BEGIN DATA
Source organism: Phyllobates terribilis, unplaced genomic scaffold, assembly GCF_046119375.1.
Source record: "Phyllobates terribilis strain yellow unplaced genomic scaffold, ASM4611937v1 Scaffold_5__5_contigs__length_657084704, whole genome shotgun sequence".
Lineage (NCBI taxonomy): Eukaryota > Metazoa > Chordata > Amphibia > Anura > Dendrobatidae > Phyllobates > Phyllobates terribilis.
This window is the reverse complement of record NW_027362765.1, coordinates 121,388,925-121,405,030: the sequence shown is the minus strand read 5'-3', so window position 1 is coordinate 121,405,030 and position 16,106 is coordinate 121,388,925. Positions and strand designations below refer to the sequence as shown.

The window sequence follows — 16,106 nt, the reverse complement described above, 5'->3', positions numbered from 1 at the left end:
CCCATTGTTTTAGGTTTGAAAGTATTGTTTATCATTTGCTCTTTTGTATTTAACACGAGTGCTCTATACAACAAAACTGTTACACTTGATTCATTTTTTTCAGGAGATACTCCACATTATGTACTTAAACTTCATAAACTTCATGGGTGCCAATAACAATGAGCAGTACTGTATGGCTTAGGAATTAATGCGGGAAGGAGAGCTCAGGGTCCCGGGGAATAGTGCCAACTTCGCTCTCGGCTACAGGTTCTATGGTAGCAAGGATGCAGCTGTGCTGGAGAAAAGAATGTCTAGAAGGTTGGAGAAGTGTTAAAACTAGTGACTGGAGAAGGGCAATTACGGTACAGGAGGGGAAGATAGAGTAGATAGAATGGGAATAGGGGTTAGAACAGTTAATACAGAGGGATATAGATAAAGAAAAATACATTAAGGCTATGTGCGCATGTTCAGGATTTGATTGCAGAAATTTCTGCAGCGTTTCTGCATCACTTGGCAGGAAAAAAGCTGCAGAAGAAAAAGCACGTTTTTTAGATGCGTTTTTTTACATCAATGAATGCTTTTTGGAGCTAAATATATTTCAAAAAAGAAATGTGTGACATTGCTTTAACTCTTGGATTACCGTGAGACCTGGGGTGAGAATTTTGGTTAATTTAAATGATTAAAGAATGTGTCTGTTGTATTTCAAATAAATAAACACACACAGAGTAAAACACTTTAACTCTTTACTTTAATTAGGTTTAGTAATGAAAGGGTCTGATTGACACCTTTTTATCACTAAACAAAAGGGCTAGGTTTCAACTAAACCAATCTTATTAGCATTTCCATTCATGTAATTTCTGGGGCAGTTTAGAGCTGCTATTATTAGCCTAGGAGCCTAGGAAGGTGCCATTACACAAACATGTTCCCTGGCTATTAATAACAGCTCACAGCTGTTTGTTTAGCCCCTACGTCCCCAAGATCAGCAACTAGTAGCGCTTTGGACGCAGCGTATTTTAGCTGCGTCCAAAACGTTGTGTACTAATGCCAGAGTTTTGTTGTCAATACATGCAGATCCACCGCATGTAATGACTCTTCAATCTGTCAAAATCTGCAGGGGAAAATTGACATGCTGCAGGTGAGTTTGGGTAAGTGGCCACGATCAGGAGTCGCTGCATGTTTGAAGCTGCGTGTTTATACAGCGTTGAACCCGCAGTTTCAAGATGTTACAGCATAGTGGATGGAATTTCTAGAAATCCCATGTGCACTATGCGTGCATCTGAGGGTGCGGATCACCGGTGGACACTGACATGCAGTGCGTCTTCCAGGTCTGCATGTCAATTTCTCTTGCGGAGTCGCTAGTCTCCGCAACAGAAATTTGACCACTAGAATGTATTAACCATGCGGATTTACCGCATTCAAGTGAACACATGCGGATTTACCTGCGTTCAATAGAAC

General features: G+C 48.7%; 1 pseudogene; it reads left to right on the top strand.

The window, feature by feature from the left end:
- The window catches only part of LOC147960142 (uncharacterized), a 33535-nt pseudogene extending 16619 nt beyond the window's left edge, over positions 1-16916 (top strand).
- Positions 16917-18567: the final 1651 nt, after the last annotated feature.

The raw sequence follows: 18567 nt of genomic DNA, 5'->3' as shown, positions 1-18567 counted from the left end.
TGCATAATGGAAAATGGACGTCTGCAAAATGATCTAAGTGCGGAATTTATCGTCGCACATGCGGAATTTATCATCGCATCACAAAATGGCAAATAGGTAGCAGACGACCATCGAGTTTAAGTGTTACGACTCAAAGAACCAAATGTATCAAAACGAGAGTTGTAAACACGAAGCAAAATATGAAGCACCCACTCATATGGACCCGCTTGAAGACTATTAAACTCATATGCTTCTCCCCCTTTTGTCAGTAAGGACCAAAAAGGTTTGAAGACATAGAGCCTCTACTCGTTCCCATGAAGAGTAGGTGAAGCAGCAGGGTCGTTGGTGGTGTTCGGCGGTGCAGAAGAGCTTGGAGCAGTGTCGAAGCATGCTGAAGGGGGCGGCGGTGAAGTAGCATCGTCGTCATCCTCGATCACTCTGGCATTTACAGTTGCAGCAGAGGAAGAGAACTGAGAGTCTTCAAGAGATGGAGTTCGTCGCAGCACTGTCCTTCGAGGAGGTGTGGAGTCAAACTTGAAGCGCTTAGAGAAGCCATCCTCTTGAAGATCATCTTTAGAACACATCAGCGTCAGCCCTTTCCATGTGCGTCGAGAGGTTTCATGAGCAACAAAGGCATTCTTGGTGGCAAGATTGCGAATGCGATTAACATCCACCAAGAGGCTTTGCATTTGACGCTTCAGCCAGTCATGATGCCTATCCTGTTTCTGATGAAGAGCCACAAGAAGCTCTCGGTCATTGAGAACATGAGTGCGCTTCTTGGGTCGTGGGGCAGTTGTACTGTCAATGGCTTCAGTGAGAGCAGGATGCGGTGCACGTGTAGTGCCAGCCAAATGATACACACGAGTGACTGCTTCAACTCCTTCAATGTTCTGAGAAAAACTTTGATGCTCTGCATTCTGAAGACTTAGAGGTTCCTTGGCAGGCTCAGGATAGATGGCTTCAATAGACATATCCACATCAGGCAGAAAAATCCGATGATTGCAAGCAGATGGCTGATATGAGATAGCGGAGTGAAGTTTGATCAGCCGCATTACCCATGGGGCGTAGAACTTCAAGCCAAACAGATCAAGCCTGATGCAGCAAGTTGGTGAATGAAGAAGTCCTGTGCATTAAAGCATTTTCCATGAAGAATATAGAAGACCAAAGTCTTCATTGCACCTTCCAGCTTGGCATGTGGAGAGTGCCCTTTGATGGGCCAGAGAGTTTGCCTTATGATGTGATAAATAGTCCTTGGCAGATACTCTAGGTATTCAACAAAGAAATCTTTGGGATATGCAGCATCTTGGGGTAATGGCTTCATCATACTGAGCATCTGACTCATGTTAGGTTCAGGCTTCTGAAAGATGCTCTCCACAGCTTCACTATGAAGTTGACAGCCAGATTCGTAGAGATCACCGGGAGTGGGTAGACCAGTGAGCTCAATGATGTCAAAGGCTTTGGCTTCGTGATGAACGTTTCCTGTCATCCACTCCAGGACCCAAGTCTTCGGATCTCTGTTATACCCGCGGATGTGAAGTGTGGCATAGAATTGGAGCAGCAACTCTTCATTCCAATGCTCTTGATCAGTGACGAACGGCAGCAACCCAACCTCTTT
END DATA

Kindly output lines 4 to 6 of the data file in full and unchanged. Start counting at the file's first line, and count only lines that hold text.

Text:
This window is the reverse complement of record NW_027362765.1, coordinates 121,388,925-121,405,030: the sequence shown is the minus strand read 5'-3', so window position 1 is coordinate 121,405,030 and position 16,106 is coordinate 121,388,925. Positions and strand designations below refer to the sequence as shown.

The window sequence follows — 16,106 nt, the reverse complement described above, 5'->3', positions numbered from 1 at the left end:
CCCATTGTTTTAGGTTTGAAAGTATTGTTTATCATTTGCTCTTTTGTATTTAACACGAGTGCTCTATACAACAAAACTGTTACACTTGATTCATTTTTTTCAGGAGATACTCCACATTATGTACTTAAACTTCATAAACTTCATGGGTGCCAATAACAATGAGCAGTACTGTATGGCTTAGGAATTAATGCGGGAAGGAGAGCTCAGGGTCCCGGGGAATAGTGCCAACTTCGCTCTCGGCTACAGGTTCTATGGTAGCAAGGATGCAGCTGTGCTGGAGAAAAGAATGTCTAGAAGGTTGGAGAAGTGTTAAAACTAGTGACTGGAGAAGGGCAATTACGGTACAGGAGGGGAAGATAGAGTAGATAGAATGGGAATAGGGGTTAGAACAGTTAATACAGAGGGATATAGATAAAGAAAAATACATTAAGGCTATGTGCGCATGTTCAGGATTTGATTGCAGAAATTTCTGCAGCGTTTCTGCATCACTTGGCAGGAAAAAAGCTGCAGAAGAAAAAGCACGTTTTTTAGATGCGTTTTTTTACATCAATGAATGCTTTTTGGAGCTAAATATATTTCAAAAAAGAAATGTGTGACATTGCTTTAACTCTTGGATTACCGTGAGACCTGGGGTGAGAATTTTGGTTAATTTAAATGATTAAAGAATGTGTCTGTTGTATTTCAAATAAATAAACACACACAGAGTAAAACACTTTAACTCTTTACTTTAATTAGGTTTAGTAATGAAAGGGTCTGATTGACACCTTTTTATCACTAAACAAAAGGGCTAGGTTTCAACTAAACCAATCTTATTAGCATTTCCATTCATGTAATTTCTGGGGCAGTTTAGAGCTGCTATTATTAGCCTAGGAGCCTAGGAAGGTGCCATTACACAAACATGTTCCCTGGCTATTAATAACAGCTCACAGCTGTTTGTTTAGCCCCTACGTCCCCAAGATCAGCAACTAGTAGCGCTTTGGACGCAGCGTATTTTAGCTGCGTCCAAAACGTTGTGTACTAATGCCAGAGTTTTGTTGTCAATACATGCAGATCCACCGCATGTAATGACTCTTCAATCTGTCAAAATCTGCAGGGGAAAATTGACATGCTGCAGGTGAGTTTGGGTAAGTGGCCACGATCAGGAGTCGCTGCATGTTTGAAGCTGCGTGTTTATACAGCGTTGAACCCGCAGTTTCAAGATGTTACAGCATAGTGGATGGAATTTCTAGAAATCCCATGTGCACTATGCGTGCATCTGAGGGTGCGGATCACCGGTGGACACTGACATGCAGTGCGTCTTCCAGGTCTGCATGTCAATTTCTCTTGCGGAGTCGCTAGTCTCCGCAACAGAAATTTGACCACTAGAATGTATTAACCATGCGGATTTACCGCATTCAAGTGAACACATGCGGATTTACCTGCGTTCAATAGAAC